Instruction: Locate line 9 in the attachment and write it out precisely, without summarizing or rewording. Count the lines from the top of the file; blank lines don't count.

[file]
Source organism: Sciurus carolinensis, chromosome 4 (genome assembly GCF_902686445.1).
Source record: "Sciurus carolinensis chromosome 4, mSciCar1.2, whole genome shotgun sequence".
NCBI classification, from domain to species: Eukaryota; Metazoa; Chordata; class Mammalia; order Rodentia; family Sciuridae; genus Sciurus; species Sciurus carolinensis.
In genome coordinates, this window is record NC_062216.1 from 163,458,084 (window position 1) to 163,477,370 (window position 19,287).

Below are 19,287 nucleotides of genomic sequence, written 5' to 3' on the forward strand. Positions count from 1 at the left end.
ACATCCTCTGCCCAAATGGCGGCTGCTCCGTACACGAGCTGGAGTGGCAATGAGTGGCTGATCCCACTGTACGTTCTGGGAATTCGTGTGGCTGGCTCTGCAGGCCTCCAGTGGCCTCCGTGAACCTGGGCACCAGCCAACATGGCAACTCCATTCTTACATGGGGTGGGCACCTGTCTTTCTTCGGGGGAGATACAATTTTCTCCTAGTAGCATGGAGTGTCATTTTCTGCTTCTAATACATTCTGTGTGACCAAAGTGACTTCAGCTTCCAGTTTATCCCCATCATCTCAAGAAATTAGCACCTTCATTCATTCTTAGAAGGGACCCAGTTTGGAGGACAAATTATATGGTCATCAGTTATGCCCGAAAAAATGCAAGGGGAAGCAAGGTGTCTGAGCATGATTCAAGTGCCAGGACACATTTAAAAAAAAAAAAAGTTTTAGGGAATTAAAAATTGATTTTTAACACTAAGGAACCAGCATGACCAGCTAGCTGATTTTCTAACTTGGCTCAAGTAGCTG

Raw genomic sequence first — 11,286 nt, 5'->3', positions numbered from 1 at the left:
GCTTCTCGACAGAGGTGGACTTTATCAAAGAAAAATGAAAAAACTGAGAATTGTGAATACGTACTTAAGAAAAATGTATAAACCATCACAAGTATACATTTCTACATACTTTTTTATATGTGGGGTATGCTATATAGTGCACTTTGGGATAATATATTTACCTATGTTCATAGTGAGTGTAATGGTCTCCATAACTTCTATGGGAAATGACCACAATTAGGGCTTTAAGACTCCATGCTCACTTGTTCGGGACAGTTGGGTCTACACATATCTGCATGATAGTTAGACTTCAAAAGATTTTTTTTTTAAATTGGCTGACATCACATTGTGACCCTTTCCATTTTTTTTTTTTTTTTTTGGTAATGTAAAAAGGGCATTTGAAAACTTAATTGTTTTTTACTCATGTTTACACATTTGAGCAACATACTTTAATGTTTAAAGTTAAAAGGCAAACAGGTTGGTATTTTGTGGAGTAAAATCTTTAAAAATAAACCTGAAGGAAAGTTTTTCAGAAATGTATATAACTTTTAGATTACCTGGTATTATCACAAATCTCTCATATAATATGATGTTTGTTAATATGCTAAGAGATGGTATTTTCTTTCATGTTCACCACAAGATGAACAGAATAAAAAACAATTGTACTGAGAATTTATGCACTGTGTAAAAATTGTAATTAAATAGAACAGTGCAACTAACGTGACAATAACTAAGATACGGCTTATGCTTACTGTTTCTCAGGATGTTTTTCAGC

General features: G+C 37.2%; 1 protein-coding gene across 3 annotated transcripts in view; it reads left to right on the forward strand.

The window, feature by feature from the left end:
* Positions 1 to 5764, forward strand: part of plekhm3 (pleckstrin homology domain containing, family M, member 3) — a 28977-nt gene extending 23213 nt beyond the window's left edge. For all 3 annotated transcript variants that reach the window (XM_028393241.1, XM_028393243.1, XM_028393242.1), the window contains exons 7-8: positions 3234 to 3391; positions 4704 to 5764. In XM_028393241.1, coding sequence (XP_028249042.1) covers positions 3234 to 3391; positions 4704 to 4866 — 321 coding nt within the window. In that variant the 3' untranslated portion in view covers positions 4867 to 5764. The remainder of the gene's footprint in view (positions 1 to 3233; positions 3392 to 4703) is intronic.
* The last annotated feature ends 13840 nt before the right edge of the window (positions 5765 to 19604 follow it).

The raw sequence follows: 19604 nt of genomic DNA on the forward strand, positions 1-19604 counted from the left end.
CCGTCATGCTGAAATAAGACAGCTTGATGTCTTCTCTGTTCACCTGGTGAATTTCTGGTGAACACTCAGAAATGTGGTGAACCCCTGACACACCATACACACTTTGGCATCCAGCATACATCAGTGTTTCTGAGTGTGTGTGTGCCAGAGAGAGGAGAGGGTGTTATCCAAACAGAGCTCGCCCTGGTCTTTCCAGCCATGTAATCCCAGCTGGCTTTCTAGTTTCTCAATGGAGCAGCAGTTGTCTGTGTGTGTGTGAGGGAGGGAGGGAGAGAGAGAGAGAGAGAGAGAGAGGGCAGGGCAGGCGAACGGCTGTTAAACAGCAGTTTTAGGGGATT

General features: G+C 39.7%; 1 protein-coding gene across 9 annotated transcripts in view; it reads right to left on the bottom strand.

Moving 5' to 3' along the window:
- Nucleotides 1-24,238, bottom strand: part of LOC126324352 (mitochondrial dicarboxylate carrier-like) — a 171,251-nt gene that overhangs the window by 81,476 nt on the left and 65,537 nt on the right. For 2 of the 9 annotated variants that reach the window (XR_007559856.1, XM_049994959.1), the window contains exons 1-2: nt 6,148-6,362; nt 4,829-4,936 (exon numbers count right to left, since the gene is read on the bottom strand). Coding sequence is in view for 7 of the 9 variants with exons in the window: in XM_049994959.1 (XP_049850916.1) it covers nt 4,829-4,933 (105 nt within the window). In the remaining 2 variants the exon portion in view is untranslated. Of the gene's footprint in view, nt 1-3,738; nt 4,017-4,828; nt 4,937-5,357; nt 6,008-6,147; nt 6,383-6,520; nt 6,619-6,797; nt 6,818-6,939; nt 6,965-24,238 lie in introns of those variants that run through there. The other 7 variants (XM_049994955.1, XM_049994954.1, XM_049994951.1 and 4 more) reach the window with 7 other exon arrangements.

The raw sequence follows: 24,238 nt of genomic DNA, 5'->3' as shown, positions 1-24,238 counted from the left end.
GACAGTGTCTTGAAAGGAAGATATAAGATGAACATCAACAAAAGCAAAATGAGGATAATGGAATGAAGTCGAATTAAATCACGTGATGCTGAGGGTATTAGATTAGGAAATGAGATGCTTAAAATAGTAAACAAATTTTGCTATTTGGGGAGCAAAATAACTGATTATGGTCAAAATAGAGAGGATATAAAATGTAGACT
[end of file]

General features: G+C 37.2%; 1 protein-coding gene across 3 annotated transcripts in view; it reads left to right on the forward strand.